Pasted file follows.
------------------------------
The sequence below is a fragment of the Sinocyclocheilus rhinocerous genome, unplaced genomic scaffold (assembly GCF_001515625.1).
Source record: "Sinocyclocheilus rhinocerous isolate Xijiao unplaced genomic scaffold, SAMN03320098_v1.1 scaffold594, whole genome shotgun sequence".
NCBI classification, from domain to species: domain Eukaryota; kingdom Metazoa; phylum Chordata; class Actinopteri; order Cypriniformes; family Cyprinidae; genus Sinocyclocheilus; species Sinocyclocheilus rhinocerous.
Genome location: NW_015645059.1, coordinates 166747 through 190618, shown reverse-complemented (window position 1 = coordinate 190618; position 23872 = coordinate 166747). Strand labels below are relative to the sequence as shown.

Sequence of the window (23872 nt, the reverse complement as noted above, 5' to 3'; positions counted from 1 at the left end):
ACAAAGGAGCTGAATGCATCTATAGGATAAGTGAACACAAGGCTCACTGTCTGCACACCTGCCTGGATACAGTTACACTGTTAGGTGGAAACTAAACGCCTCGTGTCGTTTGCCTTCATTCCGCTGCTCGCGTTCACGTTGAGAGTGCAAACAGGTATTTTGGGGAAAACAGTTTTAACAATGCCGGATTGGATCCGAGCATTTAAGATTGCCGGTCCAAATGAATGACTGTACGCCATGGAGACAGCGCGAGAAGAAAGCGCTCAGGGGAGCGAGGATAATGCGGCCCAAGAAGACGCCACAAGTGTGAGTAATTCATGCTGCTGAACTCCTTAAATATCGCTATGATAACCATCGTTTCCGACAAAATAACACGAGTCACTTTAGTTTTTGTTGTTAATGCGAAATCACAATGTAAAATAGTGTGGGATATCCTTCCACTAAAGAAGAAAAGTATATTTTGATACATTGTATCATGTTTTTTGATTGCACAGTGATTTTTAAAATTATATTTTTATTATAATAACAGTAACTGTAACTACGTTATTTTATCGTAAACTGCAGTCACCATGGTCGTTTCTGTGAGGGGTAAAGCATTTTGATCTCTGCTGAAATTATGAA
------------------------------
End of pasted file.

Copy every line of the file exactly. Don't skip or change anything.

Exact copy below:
The sequence below is a fragment of the Sinocyclocheilus rhinocerous genome, unplaced genomic scaffold (assembly GCF_001515625.1).
Source record: "Sinocyclocheilus rhinocerous isolate Xijiao unplaced genomic scaffold, SAMN03320098_v1.1 scaffold594, whole genome shotgun sequence".
NCBI classification, from domain to species: domain Eukaryota; kingdom Metazoa; phylum Chordata; class Actinopteri; order Cypriniformes; family Cyprinidae; genus Sinocyclocheilus; species Sinocyclocheilus rhinocerous.
Genome location: NW_015645059.1, coordinates 166747 through 190618, shown reverse-complemented (window position 1 = coordinate 190618; position 23872 = coordinate 166747). Strand labels below are relative to the sequence as shown.

Sequence of the window (23872 nt, the reverse complement as noted above, 5' to 3'; positions counted from 1 at the left end):
ACAAAGGAGCTGAATGCATCTATAGGATAAGTGAACACAAGGCTCACTGTCTGCACACCTGCCTGGATACAGTTACACTGTTAGGTGGAAACTAAACGCCTCGTGTCGTTTGCCTTCATTCCGCTGCTCGCGTTCACGTTGAGAGTGCAAACAGGTATTTTGGGGAAAACAGTTTTAACAATGCCGGATTGGATCCGAGCATTTAAGATTGCCGGTCCAAATGAATGACTGTACGCCATGGAGACAGCGCGAGAAGAAAGCGCTCAGGGGAGCGAGGATAATGCGGCCCAAGAAGACGCCACAAGTGTGAGTAATTCATGCTGCTGAACTCCTTAAATATCGCTATGATAACCATCGTTTCCGACAAAATAACACGAGTCACTTTAGTTTTTGTTGTTAATGCGAAATCACAATGTAAAATAGTGTGGGATATCCTTCCACTAAAGAAGAAAAGTATATTTTGATACATTGTATCATGTTTTTTGATTGCACAGTGATTTTTAAAATTATATTTTTATTATAATAACAGTAACTGTAACTACGTTATTTTATCGTAAACTGCAGTCACCATGGTCGTTTCTGTGAGGGGTAAAGCATTTTGATCTCTGCTGAAATTATGAA